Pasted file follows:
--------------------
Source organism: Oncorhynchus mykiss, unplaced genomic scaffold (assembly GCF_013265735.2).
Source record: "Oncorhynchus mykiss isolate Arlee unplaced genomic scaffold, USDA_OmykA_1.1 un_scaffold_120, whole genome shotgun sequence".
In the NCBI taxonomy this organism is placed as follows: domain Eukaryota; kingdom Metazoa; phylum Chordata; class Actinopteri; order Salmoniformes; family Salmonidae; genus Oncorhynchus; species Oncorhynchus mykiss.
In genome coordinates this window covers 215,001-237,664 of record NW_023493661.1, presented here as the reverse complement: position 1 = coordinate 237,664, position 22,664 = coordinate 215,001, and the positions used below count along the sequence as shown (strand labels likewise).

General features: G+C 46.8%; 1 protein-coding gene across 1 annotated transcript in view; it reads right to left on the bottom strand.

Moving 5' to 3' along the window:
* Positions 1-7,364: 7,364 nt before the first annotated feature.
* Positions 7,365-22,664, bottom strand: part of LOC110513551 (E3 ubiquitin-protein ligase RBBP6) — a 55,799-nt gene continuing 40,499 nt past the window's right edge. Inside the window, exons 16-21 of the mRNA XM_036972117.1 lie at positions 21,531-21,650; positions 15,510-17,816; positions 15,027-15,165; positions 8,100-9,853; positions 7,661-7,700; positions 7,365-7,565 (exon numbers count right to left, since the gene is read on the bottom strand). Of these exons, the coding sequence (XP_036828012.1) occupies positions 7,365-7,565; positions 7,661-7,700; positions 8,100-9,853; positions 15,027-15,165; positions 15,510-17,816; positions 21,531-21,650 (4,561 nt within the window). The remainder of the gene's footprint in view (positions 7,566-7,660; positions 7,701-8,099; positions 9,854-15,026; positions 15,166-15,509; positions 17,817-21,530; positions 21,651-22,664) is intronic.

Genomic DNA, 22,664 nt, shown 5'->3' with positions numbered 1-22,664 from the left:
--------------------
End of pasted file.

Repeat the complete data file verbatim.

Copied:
Source organism: Oncorhynchus mykiss, unplaced genomic scaffold (assembly GCF_013265735.2).
Source record: "Oncorhynchus mykiss isolate Arlee unplaced genomic scaffold, USDA_OmykA_1.1 un_scaffold_120, whole genome shotgun sequence".
In the NCBI taxonomy this organism is placed as follows: domain Eukaryota; kingdom Metazoa; phylum Chordata; class Actinopteri; order Salmoniformes; family Salmonidae; genus Oncorhynchus; species Oncorhynchus mykiss.
In genome coordinates this window covers 215,001-237,664 of record NW_023493661.1, presented here as the reverse complement: position 1 = coordinate 237,664, position 22,664 = coordinate 215,001, and the positions used below count along the sequence as shown (strand labels likewise).

General features: G+C 46.8%; 1 protein-coding gene across 1 annotated transcript in view; it reads right to left on the bottom strand.

Moving 5' to 3' along the window:
* Positions 1-7,364: 7,364 nt before the first annotated feature.
* Positions 7,365-22,664, bottom strand: part of LOC110513551 (E3 ubiquitin-protein ligase RBBP6) — a 55,799-nt gene continuing 40,499 nt past the window's right edge. Inside the window, exons 16-21 of the mRNA XM_036972117.1 lie at positions 21,531-21,650; positions 15,510-17,816; positions 15,027-15,165; positions 8,100-9,853; positions 7,661-7,700; positions 7,365-7,565 (exon numbers count right to left, since the gene is read on the bottom strand). Of these exons, the coding sequence (XP_036828012.1) occupies positions 7,365-7,565; positions 7,661-7,700; positions 8,100-9,853; positions 15,027-15,165; positions 15,510-17,816; positions 21,531-21,650 (4,561 nt within the window). The remainder of the gene's footprint in view (positions 7,566-7,660; positions 7,701-8,099; positions 9,854-15,026; positions 15,166-15,509; positions 17,817-21,530; positions 21,651-22,664) is intronic.

Genomic DNA, 22,664 nt, shown 5'->3' with positions numbered 1-22,664 from the left: